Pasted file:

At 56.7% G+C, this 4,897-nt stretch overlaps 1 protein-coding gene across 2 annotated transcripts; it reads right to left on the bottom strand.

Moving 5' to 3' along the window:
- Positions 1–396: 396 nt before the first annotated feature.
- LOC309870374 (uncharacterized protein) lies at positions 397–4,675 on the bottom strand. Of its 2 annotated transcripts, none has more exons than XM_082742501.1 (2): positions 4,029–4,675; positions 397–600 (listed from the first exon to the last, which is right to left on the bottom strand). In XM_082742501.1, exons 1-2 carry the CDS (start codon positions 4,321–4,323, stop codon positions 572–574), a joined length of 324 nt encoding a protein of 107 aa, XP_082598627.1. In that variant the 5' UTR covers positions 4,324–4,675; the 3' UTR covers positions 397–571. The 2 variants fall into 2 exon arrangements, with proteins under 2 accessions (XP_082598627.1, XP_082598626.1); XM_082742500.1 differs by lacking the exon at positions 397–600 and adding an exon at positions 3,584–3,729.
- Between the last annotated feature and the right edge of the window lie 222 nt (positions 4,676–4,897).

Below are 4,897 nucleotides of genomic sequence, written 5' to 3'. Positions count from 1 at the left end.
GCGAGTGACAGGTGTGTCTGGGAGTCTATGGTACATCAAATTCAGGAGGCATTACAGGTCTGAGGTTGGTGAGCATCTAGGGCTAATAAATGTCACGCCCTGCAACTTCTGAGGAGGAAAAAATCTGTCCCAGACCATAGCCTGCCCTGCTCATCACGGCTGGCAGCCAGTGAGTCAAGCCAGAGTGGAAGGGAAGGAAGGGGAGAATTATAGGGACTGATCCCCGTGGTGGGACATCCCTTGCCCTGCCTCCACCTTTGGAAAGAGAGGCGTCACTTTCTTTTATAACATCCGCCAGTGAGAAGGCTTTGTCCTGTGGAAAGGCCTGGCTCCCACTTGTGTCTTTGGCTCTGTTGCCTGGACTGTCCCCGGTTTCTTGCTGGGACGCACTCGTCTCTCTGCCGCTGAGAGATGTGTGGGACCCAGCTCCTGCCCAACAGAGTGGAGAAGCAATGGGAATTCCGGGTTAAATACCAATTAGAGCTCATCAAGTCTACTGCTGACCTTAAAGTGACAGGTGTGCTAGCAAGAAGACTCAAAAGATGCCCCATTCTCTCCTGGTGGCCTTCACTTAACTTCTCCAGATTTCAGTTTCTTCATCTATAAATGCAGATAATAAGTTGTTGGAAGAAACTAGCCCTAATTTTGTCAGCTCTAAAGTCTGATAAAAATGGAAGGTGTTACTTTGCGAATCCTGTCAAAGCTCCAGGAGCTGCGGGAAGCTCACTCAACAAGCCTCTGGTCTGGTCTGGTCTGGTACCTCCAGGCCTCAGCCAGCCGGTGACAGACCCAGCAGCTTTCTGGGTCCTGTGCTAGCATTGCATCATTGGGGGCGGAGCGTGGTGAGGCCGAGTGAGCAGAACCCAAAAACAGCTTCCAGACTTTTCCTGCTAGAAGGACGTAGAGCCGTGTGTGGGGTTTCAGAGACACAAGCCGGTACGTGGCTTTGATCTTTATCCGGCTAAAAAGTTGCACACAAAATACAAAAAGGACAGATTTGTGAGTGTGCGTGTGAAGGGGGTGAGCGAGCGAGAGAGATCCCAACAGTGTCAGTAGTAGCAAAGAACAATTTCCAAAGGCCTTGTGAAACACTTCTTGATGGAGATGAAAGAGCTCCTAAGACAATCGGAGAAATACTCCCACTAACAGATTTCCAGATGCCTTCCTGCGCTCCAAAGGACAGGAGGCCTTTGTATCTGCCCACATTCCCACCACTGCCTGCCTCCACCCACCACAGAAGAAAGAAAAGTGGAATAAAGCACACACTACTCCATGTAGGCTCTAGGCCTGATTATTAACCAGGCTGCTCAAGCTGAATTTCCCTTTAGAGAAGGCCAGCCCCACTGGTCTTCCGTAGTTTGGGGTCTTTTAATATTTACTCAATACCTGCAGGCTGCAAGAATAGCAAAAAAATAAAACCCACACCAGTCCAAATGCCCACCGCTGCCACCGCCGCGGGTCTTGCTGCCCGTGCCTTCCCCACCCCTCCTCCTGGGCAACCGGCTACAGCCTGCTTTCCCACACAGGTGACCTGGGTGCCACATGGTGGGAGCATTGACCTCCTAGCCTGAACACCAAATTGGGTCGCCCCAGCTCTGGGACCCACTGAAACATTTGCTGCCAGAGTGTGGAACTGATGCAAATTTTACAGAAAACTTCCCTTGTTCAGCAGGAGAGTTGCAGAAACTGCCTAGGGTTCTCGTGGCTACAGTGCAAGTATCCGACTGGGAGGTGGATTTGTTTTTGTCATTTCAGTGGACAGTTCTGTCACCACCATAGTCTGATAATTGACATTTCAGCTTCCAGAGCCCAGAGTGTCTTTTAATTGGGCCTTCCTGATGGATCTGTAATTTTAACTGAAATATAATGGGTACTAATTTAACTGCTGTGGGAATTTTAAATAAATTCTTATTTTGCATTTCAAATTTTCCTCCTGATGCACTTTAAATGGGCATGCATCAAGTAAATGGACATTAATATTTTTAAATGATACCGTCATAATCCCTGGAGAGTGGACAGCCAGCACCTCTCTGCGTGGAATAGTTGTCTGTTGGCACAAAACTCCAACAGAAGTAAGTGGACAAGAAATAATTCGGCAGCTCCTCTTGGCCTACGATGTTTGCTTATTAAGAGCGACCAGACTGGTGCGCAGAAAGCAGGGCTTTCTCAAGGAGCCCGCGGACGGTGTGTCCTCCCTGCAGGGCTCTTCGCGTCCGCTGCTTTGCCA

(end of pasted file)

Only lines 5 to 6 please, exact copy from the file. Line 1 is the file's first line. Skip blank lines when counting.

- Between the last annotated feature and the right edge of the window lie 222 nt (positions 4,676–4,897).

Below are 4,897 nucleotides of genomic sequence, written 5' to 3'. Positions count from 1 at the left end.